Copenhagen has a long history well integrated with today's modern life. The city is a multicultural center thanks to yesterday's and today's immigration. A fact that contributes to Copenhagen's international atmosphere.
The Royal Family resides in the center of Copenhagen at the Amalienborg Royal Palace. So don't be surprised if you run into the Queen or any other member of the Royal Family.
Copenhagen consists of a multitude of areas, each with its own charm, history and distinctive character. Though different, the areas have three features in common: the presence of water, parks and bicycle paths.
Vesterbro used to be known as Copenhagen's working-class quarter. However, during the last 10 years the district to the west of the Central Station has undergone massive transformation.
This old, run down patch of dark tenements and cheap worker's accommodation, which since the 1960s was known for its sex industry and having more butchers per square kilometre than anywhere else in Europe, is now one of the hippest and most fashionable places in the city - not just to live, but to shop, eat, drink and have a great night out.
Confirmation of its ascendancy came as far back as in 2001, when the Danish-themed issue of Wallpaper magazine declared Vesterbro Copenhagen's hippest quarter.
On the doorstep of Copenhagen city center, in green surroundings, is the posh Østerbro. Large four- and five-storey houses with huge panorama windows, stucco and neoclassicistic decorations characterize the district.
Østerbro is located north of Copenhagen city center and offers large green areas, open spaces and proximity to the waterfront. In the 1800's, when the area was still a no build zone, it was a favourite excursion spot for Copenhageners wishing to escape the noise of the city. Today, it is one of Copenhagen's most attractive and expensive living areas, which also reflects the range of exclusive designer shops.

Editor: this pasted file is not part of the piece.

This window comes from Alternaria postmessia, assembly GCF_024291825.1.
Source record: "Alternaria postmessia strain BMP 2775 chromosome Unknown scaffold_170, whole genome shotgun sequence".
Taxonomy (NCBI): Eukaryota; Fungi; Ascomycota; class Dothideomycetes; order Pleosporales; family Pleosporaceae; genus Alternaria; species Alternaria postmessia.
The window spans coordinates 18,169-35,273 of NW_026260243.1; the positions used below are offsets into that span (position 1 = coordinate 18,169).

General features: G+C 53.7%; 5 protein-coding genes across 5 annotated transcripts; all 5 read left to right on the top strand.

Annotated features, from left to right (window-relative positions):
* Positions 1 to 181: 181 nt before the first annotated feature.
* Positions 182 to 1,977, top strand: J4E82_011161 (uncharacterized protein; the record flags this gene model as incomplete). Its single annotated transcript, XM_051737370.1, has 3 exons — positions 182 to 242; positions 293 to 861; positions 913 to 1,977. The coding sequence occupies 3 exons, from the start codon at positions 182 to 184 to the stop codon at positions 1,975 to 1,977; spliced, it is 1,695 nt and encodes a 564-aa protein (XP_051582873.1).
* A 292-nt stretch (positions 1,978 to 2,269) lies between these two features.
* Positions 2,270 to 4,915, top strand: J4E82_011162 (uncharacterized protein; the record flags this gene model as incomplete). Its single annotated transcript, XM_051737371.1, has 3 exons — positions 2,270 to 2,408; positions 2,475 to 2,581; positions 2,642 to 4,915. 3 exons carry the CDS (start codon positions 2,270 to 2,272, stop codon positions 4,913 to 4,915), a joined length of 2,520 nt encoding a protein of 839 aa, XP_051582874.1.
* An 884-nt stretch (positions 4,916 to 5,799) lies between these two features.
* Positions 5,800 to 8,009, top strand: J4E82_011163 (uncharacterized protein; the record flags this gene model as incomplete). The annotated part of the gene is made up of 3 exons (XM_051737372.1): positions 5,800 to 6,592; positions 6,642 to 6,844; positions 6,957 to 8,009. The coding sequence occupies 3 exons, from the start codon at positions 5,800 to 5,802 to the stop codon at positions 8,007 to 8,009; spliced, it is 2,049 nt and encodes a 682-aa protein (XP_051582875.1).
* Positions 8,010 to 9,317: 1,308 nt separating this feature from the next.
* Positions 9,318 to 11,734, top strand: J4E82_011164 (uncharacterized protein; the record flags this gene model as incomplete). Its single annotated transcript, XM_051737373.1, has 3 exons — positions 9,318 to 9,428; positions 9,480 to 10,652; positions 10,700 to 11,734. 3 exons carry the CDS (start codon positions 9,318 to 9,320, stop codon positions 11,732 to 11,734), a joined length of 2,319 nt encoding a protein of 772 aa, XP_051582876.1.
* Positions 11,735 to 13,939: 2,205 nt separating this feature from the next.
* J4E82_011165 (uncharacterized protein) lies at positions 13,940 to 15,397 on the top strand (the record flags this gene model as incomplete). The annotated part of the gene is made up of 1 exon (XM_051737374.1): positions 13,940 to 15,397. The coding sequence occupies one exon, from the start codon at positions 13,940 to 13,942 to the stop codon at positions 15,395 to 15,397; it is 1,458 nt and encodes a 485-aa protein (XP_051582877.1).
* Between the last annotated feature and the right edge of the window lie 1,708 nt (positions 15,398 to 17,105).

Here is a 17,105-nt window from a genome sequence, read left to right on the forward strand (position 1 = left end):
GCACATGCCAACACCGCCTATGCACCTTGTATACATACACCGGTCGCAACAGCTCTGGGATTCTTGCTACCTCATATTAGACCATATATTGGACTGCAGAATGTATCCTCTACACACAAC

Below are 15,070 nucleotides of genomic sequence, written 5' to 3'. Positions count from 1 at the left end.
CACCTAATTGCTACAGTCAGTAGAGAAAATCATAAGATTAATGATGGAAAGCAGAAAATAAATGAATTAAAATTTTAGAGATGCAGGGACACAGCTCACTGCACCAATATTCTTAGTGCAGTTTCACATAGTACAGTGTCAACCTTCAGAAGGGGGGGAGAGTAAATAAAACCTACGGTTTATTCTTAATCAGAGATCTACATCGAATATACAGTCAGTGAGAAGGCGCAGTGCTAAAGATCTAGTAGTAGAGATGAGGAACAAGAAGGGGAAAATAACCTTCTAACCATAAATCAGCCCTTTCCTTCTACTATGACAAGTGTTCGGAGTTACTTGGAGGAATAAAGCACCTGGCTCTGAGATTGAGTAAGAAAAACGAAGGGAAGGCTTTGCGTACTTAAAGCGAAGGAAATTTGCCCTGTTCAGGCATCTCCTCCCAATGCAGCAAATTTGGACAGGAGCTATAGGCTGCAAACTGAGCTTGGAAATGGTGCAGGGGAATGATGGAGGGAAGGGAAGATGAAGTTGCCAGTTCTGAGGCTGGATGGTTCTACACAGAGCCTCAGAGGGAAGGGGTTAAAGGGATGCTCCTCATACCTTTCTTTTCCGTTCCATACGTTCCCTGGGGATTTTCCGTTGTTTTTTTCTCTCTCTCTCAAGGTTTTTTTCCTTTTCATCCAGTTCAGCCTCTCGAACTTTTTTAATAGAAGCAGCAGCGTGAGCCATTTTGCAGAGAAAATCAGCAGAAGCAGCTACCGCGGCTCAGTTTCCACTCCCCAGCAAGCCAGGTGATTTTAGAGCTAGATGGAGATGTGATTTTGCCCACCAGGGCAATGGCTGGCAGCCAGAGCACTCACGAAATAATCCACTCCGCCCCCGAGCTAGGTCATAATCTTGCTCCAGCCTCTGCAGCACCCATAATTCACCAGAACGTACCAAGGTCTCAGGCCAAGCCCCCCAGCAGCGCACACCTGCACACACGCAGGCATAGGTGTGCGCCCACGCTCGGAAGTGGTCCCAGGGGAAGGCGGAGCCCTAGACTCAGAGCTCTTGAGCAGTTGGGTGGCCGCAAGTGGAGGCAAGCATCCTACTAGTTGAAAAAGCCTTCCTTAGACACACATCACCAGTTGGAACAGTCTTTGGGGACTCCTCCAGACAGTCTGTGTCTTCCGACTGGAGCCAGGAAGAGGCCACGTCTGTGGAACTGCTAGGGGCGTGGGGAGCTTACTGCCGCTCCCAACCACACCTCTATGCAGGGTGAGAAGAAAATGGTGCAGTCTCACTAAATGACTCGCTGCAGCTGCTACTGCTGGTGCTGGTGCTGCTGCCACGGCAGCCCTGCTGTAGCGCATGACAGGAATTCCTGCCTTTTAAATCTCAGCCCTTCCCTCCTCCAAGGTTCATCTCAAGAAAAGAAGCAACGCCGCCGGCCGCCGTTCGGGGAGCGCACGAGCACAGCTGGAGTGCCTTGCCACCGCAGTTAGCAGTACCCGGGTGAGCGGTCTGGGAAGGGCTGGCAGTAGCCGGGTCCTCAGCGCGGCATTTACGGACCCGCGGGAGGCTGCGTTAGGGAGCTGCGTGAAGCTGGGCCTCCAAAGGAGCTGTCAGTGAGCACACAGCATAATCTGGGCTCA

In the 1760s, Nørrebro was mostly fields and farmingland, today it is a hot spot with popular shopping areas, many cafés, restaurants and places to hang out. Sankt Hans Torv is one of the great places in the area and has several young trendy cafés, like Pussy Galores and Café Sebastopol, that are usually packed during weekends.
Across the bridge, Knippelsbro is Christianshavn, a quite fashionable area of Copenhagen. Take a stroll along the canals, enjoy a cup of coffee at one of the many cafés along the waterfront and visit the famous Freetown Christiania.
Christiania was founded in 1971 when a group of hippies took over an area of abandoned military barracks and developed their own set of rules, completely independent of the Danish government.
One could say that Christiania is an alternative society within society, which also means that the darker sides of modern life are represented. Some parents advise their teenage children not to go there after dark, and tourists are advised not to take photos in Pusher Street.
Frederiksberg is an independent municipality within the City of Copenhagen and has its own city council and mayor. Frederiksberg has a history of being a green and posh area and is still home to beautiful parks, luxury flats, lots of delis and high scale stores.